Thursday, May 30, 2013
Film Files: Tombstone
Tombstone, a historical drama based on the life of Wyatt Earp, showcases great characterization, authentic direction, and a solid attempt at staying historically accurate. Originally directed by Kevin Jarre, it was envisioned as an epic retelling of the Earp brothers and their times in the rough mining town of Tombstone, Arizona. George P. Cosmatos was later brought in to trim the story down to its basics: the social unrest in Tombstone, the gunfight at the O.K. Corral, the love story between Wyatt and Josephine, and the camaraderie of Doc Holiday.
Westerns have proved a staple story for America since the age of the Wild West. Over the past few decades, the story lines rapidly surpassed the formulaic plots and characters of the generic western. Tombstone places itself right back among the classics with its vibrant throng of characters and language. The characterization in the general western tends to be very stark; there is the good guy and the bad guy. One may even wear black and the other white to further distance themselves in moral stance. This is one aspect done away with in Tombstone. Doc Holiday, as a rampant, violent gambler and troublemaker, fits into an anti-hero archetype purely because of his relationship to Wyatt. Had he not been associated with a lawman, his moral ambiguity could have been bought either way. However, even Wyatt Earp himself seems a gray character in what "should" be a black and white world. Even after his brothers become disturbed by the uncontrolled violence around them, Wyatt is insistent on staying out of everyone's business. He came to Tombstone to make money and settle down, not to re-open his life as a peacemaker. It's not even until his younger brother dies at the hand of the Cowboy gang until he decides to leave neutrality behind.
Several aspects of Tombstone make it memorable among other classics in the western genre. Val Kilmer's portrayal of the sickly and smooth Doc Holiday is incredible. In one scene, Doc has stayed up for over two days straight playing poker. He can barely sit up from the combination of his progressive tuberculosis and sheer exhaustion. Yet, when he wins another hand, he manages enough sarcasm to suggest Ike Clanton might be better suited in a "spelling contest" before laughing in hysteria when Ike lunges at him. Kilmer's excellent delivery of actual quotations of his character, coupled with his moments of levity even in the most dire of situations make him one of the best Doc Holidays.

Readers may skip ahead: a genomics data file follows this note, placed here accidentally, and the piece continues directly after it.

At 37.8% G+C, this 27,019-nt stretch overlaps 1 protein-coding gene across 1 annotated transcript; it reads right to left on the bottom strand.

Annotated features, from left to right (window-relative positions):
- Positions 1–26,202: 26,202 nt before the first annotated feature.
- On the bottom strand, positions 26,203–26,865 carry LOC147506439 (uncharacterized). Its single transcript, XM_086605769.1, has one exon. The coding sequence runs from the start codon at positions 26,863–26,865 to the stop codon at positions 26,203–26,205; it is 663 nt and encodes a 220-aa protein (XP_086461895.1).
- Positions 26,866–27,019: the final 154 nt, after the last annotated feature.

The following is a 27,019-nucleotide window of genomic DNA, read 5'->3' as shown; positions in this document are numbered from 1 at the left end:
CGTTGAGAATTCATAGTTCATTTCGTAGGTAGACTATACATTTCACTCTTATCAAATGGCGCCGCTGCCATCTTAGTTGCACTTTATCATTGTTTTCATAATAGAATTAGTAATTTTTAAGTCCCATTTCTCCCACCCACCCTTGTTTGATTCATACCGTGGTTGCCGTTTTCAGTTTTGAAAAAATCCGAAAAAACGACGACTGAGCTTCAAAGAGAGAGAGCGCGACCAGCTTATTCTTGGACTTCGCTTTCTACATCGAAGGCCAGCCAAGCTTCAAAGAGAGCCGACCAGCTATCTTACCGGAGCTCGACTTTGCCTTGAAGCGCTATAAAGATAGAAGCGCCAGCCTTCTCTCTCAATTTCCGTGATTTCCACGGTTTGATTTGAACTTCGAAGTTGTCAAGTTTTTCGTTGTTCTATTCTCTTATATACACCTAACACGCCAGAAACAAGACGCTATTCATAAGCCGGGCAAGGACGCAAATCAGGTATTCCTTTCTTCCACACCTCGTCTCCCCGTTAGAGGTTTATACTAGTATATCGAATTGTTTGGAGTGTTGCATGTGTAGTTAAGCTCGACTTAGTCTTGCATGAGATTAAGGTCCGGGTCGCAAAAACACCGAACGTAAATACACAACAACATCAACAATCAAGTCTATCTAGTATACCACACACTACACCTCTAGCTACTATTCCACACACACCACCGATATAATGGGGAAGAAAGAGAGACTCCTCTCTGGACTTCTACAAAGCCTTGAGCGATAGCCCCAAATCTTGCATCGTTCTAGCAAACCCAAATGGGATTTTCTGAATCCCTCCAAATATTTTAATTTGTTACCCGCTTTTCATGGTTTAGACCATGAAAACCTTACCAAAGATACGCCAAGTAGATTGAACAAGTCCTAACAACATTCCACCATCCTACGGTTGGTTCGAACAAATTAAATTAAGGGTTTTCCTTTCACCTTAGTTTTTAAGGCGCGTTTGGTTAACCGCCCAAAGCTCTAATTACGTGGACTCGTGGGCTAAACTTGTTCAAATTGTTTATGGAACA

Another point of characterization in this film is that of Mattie Blaylock, Wyatt's common-law wife. Her direct portrayal of a laudanum-addicted former prostitute seems far too stark and one-dimensional. Incidentally, all of the Earp brothers' wives were former Dodge City prostitutes, but the wives of Virgil and Morgan seem far more sophisticated and loving than Mattie could ever hope to be. When not lying in bed from over-medication of her frequent "headaches", she is often tempestuous and cold to Wyatt to the point of demanding he stay home with her rather than go to work. Mattie doesn't have any redeemable qualities and even her rather obvious drug addiction can garner no sympathy. It seems that her character was made to be particularly harsh in order to give Wyatt a sort of permission to flirt with the actress Josephine without moral repercussions. By having a caustic and drug-addled pseudo-wife at home, the hero of the story is off the hook to pursue other relationships as he is being pushed out of his current one.
The direction of Tombstone, by Jarre, Kurt Russell himself, and Cosmatos manages to bring together a large amount of story with the simplicity of a classic western archetype. The small though fatal gun fight at the O.K. Corral plays out almost exactly as it had in real life. What few historical inaccuracies the film incurred usually arose from dramatic purpose, such as the Birdcage Theater existing several months before the famous gun fight when it was built afterward. The theater scene was needed to provide composition of the rowdy Cowboy gang as well as further introduce Josephine Marcus as the unlady-like lady actress and love interest.
One of the best scenes, orchestrated in a Mexican village, is the first scene. A small, simple Mexican wedding is interrupted by vengeance-seeking cowboys. Even the colors, the muted oranges and browns of the church and the ivory of the wedding dress, are contrasted with the red of the Cowboys' signature sashes and the blood that follows, so great is the disturbance. The conflict goes from soft to harsh, quiet to loud, musical to atonal. After the groom is shot and the bride taken away for insidious purposes, the Cowboys have the audacity to sit down to take the wedding feast themselves. Further unrest occurs when the gunman Ringo point-blank shoots the Mexican priest in mid-sermon. The action is so startling, yet Ringo slides away his gun as though he barely did anything. The translation of the priest's hurried warnings gives a chill to the entire movie: "Beware the man on the pale horse, for he is death, and Hell rides with him." Wyatt, enraged at his brother's death later in the film, yells a warning at Ike Clanton. Determined to hunt down the Cowboys, he yells,"Tell them I'm coming! I'm coming, and Hell's coming with me!" The Revelations quote gives epic meaning to a movie of revenge, love, and legend.